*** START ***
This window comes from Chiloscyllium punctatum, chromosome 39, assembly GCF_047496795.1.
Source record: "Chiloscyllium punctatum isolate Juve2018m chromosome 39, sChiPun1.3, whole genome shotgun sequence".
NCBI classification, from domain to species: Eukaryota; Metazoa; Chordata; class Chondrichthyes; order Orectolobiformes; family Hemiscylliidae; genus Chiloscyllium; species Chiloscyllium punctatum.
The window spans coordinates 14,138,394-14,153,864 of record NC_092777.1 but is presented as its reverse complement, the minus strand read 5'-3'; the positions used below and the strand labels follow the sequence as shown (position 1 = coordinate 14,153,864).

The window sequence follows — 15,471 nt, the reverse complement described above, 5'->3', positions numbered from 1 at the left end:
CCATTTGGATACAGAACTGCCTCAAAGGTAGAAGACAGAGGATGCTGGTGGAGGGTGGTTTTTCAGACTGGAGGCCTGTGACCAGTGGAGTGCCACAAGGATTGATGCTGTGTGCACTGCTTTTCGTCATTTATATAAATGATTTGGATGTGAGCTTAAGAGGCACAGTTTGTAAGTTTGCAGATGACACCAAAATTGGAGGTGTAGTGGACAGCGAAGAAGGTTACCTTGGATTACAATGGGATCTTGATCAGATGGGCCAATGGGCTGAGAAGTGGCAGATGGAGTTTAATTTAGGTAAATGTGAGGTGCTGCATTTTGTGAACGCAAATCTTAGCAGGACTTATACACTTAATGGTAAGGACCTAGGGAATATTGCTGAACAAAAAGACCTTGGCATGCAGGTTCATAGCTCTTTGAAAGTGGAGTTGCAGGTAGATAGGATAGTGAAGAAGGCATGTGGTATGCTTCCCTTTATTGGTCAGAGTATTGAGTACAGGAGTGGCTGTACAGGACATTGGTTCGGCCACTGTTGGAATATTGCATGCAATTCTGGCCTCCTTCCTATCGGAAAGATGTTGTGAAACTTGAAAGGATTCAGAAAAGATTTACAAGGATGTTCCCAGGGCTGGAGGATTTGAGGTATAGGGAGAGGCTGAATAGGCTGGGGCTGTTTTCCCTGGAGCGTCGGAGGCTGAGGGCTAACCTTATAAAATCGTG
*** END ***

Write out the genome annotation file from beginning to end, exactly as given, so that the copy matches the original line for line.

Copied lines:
This window comes from Chiloscyllium punctatum, chromosome 39, assembly GCF_047496795.1.
Source record: "Chiloscyllium punctatum isolate Juve2018m chromosome 39, sChiPun1.3, whole genome shotgun sequence".
NCBI classification, from domain to species: Eukaryota; Metazoa; Chordata; class Chondrichthyes; order Orectolobiformes; family Hemiscylliidae; genus Chiloscyllium; species Chiloscyllium punctatum.
The window spans coordinates 14,138,394-14,153,864 of record NC_092777.1 but is presented as its reverse complement, the minus strand read 5'-3'; the positions used below and the strand labels follow the sequence as shown (position 1 = coordinate 14,153,864).

The window sequence follows — 15,471 nt, the reverse complement described above, 5'->3', positions numbered from 1 at the left end:
CCATTTGGATACAGAACTGCCTCAAAGGTAGAAGACAGAGGATGCTGGTGGAGGGTGGTTTTTCAGACTGGAGGCCTGTGACCAGTGGAGTGCCACAAGGATTGATGCTGTGTGCACTGCTTTTCGTCATTTATATAAATGATTTGGATGTGAGCTTAAGAGGCACAGTTTGTAAGTTTGCAGATGACACCAAAATTGGAGGTGTAGTGGACAGCGAAGAAGGTTACCTTGGATTACAATGGGATCTTGATCAGATGGGCCAATGGGCTGAGAAGTGGCAGATGGAGTTTAATTTAGGTAAATGTGAGGTGCTGCATTTTGTGAACGCAAATCTTAGCAGGACTTATACACTTAATGGTAAGGACCTAGGGAATATTGCTGAACAAAAAGACCTTGGCATGCAGGTTCATAGCTCTTTGAAAGTGGAGTTGCAGGTAGATAGGATAGTGAAGAAGGCATGTGGTATGCTTCCCTTTATTGGTCAGAGTATTGAGTACAGGAGTGGCTGTACAGGACATTGGTTCGGCCACTGTTGGAATATTGCATGCAATTCTGGCCTCCTTCCTATCGGAAAGATGTTGTGAAACTTGAAAGGATTCAGAAAAGATTTACAAGGATGTTCCCAGGGCTGGAGGATTTGAGGTATAGGGAGAGGCTGAATAGGCTGGGGCTGTTTTCCCTGGAGCGTCGGAGGCTGAGGGCTAACCTTATAAAATCGTG